Are You Listening to Me?
“Are you really listening to me?” How often have we used that phrase with our spouses? How much time do we invest in our relationship with each other, particularly as the early romance fades? In a similar way, how much time do we carve out in our relationship with the Lord to develop a personal relationship with Him?
As we journey into this Lenten season, we find many opportunities to help our faith grow—Lenten Bible study groups, Stations of the Cross, Eucharistic Adoration, evenings of reflection, confession. So, we try to commit to one or two extra thing. We often focus on what we are giving up, but Lent is also about what we take on.
We try to make God more a part of our lives, not just prayers at bedtime or grace at meal time, but a part of our entire day. This requires an effort to open ourselves up to the Lord through deliberate time for prayer, being intentionally present with Him. Too often, we have plenty of noise and distractions in our life and we rush through our prayers almost as if we are ‘checking a box’ to get them done. We can approach prayer as a reversal of 1 Samuel 3:1-10, and we seem to say, “Listen, Lord, for your servant is speaking.”
A similar situation occurs within our marriages and families. When we first dated, we could talk on the phone for hours or write each other letters daily. As the years go on, we do communicate, but sometimes that requires effort. Do you sometimes feel as though your spouse is perhaps physically present, but not actually listening? (Yes, guys, I am talking about us husbands here).
We spend most evenings together and we can be in the same room—one reading or on the computer, the other doing Sudoku puzzles or on their smart phone and quite content with the quiet. But, unless we make the effort to share the events of our day, or sit next to each other on the sofa, we will miss the opportunity to communicate and deepen our relationship. When our children were young we would plan a date night—out for dinner and perhaps a trip to a home improvement or grocery store—in order to chat uninterrupted. As our kids got older it was easier to get out for a date night, but even then an evening walk around the neighborhood gave us the chance to catch up (without little ears listening). Traditionally, we planned a getaway most years to celebrate our anniversary; sometimes an overnight close by, sometimes a longer trip (a great anniversary gift from our parents who cared for the kids). Now with kids around less frequently, you would think that would allow for lots of communication; but it still takes effort to be intentionally present to each other.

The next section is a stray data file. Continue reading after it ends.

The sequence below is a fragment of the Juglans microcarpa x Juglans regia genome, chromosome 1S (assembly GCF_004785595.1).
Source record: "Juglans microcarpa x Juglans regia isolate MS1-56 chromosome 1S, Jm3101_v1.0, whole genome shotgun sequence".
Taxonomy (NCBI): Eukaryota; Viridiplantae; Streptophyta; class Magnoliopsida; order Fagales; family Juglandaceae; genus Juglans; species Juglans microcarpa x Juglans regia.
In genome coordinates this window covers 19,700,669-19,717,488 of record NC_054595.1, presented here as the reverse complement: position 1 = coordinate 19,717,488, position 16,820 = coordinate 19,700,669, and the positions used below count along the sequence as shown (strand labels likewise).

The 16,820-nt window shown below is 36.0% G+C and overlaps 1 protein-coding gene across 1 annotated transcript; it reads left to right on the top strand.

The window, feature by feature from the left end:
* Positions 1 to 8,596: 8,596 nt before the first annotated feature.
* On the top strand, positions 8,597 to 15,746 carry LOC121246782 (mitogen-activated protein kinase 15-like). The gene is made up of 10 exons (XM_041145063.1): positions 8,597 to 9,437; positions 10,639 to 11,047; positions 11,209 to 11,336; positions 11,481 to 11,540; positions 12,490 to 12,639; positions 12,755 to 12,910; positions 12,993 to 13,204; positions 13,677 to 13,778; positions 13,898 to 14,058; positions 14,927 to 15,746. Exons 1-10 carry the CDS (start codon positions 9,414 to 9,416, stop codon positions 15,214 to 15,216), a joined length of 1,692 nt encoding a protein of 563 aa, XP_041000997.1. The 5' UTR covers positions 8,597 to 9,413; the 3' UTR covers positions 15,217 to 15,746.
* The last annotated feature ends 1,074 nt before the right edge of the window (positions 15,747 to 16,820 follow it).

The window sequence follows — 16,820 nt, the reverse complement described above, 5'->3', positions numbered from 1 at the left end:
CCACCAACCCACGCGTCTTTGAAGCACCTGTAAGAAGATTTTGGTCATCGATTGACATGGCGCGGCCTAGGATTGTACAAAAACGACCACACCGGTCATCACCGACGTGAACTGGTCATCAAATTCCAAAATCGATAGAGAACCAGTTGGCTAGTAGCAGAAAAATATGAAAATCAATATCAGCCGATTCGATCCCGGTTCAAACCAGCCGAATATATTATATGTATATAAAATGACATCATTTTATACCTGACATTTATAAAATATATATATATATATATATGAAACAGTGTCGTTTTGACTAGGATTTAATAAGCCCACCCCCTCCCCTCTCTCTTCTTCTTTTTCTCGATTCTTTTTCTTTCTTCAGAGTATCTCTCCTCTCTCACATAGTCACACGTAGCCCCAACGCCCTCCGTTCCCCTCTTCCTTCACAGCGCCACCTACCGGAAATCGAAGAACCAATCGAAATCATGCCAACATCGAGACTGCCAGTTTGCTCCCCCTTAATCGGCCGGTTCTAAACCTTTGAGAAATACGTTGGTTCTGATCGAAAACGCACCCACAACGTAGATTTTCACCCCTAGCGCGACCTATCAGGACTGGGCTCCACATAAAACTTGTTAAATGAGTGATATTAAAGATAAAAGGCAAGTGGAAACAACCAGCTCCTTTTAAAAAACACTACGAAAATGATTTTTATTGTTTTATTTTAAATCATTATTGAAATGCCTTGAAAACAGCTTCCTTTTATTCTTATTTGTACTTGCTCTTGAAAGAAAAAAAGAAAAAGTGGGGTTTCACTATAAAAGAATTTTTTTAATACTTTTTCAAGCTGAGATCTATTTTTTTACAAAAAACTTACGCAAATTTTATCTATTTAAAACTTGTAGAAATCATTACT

We also made an effort from early in our married life to pray together before bed. We still end our day with prayers together (shout out for Magnificat!). Additionally, a lesson we’ve learned over the years is, don’t go to sleep mad at each other. End your disagreements from the day that same day. It can be a challenge to engage in late night conversation (listening openly and responding charitably) to resolve an issue. But neither is it fun to try to sleep when you are angry!
Over the years, we invested much time in our children – at family dinners, sports, school, and church events…never a dull moment. As we used to tell people, “we are investing in futures.” The dynamics are different now with adult children, but even now we have to make an effort to visit, hangout/skype, or communicate together since we live in three different states. Our relationships—with our spouse, with our family, or with the Lord—require investment, attention, and intention.
Keep communicating. Keep listening. Keep the Faith.